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But ultimately—like other computer languages—Mathematica tends to be concerned mostly with setting up fairly short specifications for quite definite computations. Yet in everyday human thinking we seem instead to use vast amounts of stored data to perform tasks whose definitions and objectives are often quite vague.

There has in the past been a great tendency to assume that given all its apparent complexity, human thinking must somehow be an altogether fundamentally complex process, not amenable at any level to simple explanation or meaningful theory.

But from the discoveries in this book we now know that highly complex behavior can in fact arise even from very simple basic rules. And from this it immediately becomes conceivable that there could in reality be quite simple mechanisms that underlie human thinking.

Certainly there are many complicated details to the construction of the brain, and no doubt there are specific aspects of human thinking that depend on some of these details. But I strongly suspect that there is a definite core to the phenomenon of human thinking that is largely independent of such details—and that will in the end turn out to be based on rules that are rather simple.

So how will we be able to tell if this is in fact the case? Detailed direct studies of the brain and its operation may give some clues. But my guess is that the only way that really convincing evidence will be obtained is if actual technological systems are constructed that can successfully be seen to emulate human thinking.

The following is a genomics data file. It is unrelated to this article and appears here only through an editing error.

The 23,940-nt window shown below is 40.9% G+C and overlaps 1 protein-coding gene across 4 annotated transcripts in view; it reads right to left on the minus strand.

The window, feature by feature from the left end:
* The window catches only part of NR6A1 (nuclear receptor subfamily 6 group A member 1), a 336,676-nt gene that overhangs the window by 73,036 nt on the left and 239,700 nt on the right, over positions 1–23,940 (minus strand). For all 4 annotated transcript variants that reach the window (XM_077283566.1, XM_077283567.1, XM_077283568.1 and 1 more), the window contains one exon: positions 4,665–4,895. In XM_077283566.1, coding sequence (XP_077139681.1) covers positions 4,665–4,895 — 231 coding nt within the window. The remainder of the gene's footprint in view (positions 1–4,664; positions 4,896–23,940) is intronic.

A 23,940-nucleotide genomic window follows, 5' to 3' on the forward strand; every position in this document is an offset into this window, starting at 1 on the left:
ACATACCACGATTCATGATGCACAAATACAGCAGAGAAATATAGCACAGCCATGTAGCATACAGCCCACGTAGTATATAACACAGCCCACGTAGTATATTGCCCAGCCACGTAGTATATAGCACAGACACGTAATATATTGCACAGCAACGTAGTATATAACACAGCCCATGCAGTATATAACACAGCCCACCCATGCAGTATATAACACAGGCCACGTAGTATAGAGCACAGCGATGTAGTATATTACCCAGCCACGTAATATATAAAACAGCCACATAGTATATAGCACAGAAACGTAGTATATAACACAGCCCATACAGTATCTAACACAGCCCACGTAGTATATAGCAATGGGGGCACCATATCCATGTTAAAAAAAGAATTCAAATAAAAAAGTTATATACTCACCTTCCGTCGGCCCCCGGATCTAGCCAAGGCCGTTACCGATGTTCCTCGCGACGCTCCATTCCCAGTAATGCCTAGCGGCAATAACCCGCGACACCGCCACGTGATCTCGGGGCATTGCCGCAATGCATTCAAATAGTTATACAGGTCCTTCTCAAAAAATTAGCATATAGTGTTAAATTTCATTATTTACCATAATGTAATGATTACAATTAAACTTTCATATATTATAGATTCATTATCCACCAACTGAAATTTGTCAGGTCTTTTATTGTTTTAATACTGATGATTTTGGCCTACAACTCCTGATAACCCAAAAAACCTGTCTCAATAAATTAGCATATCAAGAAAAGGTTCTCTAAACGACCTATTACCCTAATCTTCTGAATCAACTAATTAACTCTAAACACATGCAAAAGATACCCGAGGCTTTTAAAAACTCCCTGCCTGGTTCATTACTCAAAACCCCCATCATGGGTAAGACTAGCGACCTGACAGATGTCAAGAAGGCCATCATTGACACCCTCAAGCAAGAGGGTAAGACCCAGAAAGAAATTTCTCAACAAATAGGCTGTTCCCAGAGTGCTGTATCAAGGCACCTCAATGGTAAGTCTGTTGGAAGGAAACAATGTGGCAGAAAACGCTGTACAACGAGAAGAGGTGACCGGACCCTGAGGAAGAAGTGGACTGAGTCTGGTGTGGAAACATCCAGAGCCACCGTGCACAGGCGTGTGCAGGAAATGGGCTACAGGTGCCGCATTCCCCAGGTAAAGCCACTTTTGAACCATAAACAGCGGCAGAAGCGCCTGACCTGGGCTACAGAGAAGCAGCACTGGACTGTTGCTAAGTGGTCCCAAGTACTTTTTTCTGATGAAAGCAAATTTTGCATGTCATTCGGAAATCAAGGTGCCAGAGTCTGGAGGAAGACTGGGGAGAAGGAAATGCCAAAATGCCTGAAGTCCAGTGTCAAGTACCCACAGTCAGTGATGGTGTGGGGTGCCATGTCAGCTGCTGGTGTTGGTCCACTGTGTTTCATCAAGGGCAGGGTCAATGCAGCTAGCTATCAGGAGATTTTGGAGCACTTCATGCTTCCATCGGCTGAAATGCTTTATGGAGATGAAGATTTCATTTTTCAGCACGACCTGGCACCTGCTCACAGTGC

And indeed as of now our experience with practical computing provides rather little encouragement that this will ever be possible. There are certainly some tasks—such as playing chess or doing algebra—that at one time were considered indicative of human-like thinking, but which are now routinely done by computer. Yet when it comes to seemingly much more mundane and everyday types of thinking the computers and programs that exist at present tend to be almost farcically inadequate.

So why have we not done better? No doubt part of the answer has to do with various practicalities of computers and storage systems. But a more important part, I suspect, has to do with issues of methodology.

From Stephen Wolfram: A New Kind of Science [citation]